fragment of a dialogue Is there a reason you haven’t bathed in almost a week? Is there a reason you consider my personal hygiene to be of general interest? Answer the question. Yes. There is a reason. Would you care to elaborate? When have I ever cared to elaborate? Let me rephrase: please share your […]
adventurous students always read classics.
meme (ex machina):1 Intrigue me?2 The impression is that the lay-out of the whole area resembled that of the Seraglio in Constantinople, with palaces, barracks, and other royal buildings set in an area of parkland.3 A house of sin you may call it, but not a house of darkness, for the candles are never out; […]
‘As is’ he she we they you you you I her so pronouns begin the dance called washing whose name derives from an alchemical fact that after a small stillness there is a small stir after great stillness a great stir – Anne Carson
postation · postpositive · postprandial · post-haste · dumb as a post · postage · postulate · postilion · postalize · imposture · postliminy · by post · ‘ oh, omne animal triste!’ · postless · post-mortem · posthumous · posterity · post factum · ergo propter hoc1 Post scriptum: postreme. [↩]
At the end of March there was a puff piece about Anne Carson in the NY Times, occasioned by a staged reading of her translation of, I think, Euripides’ Hekabe.1 One short passage attracted my attention: For all this, Ms. Carson said, she is not a poet. ‘Homer’s a poet,’ she said. ‘I would say […]
No. 35 Holywell St. I will be to you wine in the cellar and the more modestly or rather indolently I retire into the backward Bin, the more falerne1 will I be at the drinking… – John Keats, letter to Benjamin Bailey 21 May 1818 Defined as Of or pertaining to the ager Falernus in […]
When reading, I don’t always look up the words I don’t know the meaning of – usually because context is enough, but often just because of laziness. This habitual sloth set me on a false scent with the following passage: Nobody, probably not even Kathy, need ever be aware of his spiritual child Katherine Volkov; […]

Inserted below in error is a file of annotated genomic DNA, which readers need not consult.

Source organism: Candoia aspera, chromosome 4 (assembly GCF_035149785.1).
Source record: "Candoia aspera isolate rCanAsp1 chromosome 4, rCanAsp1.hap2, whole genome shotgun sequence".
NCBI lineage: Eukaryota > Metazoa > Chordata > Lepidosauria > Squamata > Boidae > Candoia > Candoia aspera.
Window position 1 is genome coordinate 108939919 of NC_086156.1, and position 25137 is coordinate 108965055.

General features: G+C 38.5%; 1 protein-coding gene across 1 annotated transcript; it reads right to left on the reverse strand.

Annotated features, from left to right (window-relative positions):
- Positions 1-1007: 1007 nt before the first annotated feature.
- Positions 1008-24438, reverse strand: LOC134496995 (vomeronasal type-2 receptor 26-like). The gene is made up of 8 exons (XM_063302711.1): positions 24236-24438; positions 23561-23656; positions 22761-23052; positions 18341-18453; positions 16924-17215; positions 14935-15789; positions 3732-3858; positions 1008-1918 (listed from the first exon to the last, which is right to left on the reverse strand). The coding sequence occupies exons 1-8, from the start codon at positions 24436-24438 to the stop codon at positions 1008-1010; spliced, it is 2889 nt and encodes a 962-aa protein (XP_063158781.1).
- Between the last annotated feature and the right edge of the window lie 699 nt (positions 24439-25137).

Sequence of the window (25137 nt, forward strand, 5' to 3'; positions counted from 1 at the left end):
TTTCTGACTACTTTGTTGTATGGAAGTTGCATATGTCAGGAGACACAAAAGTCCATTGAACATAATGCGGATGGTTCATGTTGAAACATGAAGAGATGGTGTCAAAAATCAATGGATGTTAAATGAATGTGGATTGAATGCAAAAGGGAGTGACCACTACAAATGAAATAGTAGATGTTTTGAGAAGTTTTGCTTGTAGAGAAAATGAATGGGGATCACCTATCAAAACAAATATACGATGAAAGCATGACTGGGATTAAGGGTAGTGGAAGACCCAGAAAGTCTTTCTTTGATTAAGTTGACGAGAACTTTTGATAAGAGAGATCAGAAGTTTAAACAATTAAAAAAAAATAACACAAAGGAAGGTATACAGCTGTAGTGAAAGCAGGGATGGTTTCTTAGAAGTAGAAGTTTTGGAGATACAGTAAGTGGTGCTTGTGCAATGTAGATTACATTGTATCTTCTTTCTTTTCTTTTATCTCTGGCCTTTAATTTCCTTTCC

Our ancestors wrote prose in long, beautiful sentences, convoluted like curls; although we still learn to do it that way in school, we write in short sentences that cut more quickly to the heart of the matter; and no one in the world can free his thinking from the manner in which his time wears […]
You reach a point in learning a language – usually sometime shortly after you can successfully ask and understand the way to the lavatory – when one word, usually a little word, will trip you up in supposed subtleties, tumble you into an ecstasy of confusion out of all proportion to its importance in actual […]
to have done
…in the course of the years the study of foreign languages had become almost a mania with Chwostik, indeed a sort of collector’s mania (as exemplified by his acquiring Armenian as a particularly exquisite ‘piece’)… – Heimito von Doderer(The Waterfalls of Slunj, p. 144) This is how we spent our morning: sitting on the floor […]
aydqan mard es
The more languages you know, the more of a (hu)man you are.
Sow seeds for flowers right now, I thought this spring, and sowed many more than usual
The other sign in the classroom says ‘Knowledge is essential to freedom’.
Il y a de certaines choses dont la médiocrité est insupportable : la poésie, la musique, la peinture, le discours public. – La Bruyère (Les Caractères, I.7) * * * Words are not terms, and thus are not like buckets and kegs from which we scoop a content that is there. Words are wellsprings that are found […]
appetite alters everything restive beneath words containing all meaning —less you have been used to your beauty